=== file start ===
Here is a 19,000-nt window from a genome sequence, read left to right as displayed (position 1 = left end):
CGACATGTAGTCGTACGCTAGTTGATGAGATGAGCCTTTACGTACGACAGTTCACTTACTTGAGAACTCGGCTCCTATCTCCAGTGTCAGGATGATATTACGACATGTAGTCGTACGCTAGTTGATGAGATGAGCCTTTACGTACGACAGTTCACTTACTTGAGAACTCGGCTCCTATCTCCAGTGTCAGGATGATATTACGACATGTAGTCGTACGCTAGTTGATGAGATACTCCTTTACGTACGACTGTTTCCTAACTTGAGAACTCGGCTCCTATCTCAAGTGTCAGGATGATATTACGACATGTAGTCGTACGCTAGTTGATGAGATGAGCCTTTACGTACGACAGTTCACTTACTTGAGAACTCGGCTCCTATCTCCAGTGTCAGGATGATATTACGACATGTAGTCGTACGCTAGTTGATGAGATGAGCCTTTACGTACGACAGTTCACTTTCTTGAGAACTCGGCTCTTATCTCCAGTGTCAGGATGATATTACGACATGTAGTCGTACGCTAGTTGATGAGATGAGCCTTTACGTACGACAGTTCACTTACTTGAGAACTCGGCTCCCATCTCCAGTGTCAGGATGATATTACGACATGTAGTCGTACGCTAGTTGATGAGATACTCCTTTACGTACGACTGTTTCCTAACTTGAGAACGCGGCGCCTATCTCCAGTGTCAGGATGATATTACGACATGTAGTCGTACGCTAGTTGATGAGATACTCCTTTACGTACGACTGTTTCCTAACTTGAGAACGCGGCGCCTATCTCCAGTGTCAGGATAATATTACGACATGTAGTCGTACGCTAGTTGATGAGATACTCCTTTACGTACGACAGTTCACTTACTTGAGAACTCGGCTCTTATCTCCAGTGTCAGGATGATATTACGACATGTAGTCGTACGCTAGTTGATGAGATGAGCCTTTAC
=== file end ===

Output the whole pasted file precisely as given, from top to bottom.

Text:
Here is a 19,000-nt window from a genome sequence, read left to right as displayed (position 1 = left end):
CGACATGTAGTCGTACGCTAGTTGATGAGATGAGCCTTTACGTACGACAGTTCACTTACTTGAGAACTCGGCTCCTATCTCCAGTGTCAGGATGATATTACGACATGTAGTCGTACGCTAGTTGATGAGATGAGCCTTTACGTACGACAGTTCACTTACTTGAGAACTCGGCTCCTATCTCCAGTGTCAGGATGATATTACGACATGTAGTCGTACGCTAGTTGATGAGATACTCCTTTACGTACGACTGTTTCCTAACTTGAGAACTCGGCTCCTATCTCAAGTGTCAGGATGATATTACGACATGTAGTCGTACGCTAGTTGATGAGATGAGCCTTTACGTACGACAGTTCACTTACTTGAGAACTCGGCTCCTATCTCCAGTGTCAGGATGATATTACGACATGTAGTCGTACGCTAGTTGATGAGATGAGCCTTTACGTACGACAGTTCACTTTCTTGAGAACTCGGCTCTTATCTCCAGTGTCAGGATGATATTACGACATGTAGTCGTACGCTAGTTGATGAGATGAGCCTTTACGTACGACAGTTCACTTACTTGAGAACTCGGCTCCCATCTCCAGTGTCAGGATGATATTACGACATGTAGTCGTACGCTAGTTGATGAGATACTCCTTTACGTACGACTGTTTCCTAACTTGAGAACGCGGCGCCTATCTCCAGTGTCAGGATGATATTACGACATGTAGTCGTACGCTAGTTGATGAGATACTCCTTTACGTACGACTGTTTCCTAACTTGAGAACGCGGCGCCTATCTCCAGTGTCAGGATAATATTACGACATGTAGTCGTACGCTAGTTGATGAGATACTCCTTTACGTACGACAGTTCACTTACTTGAGAACTCGGCTCTTATCTCCAGTGTCAGGATGATATTACGACATGTAGTCGTACGCTAGTTGATGAGATGAGCCTTTAC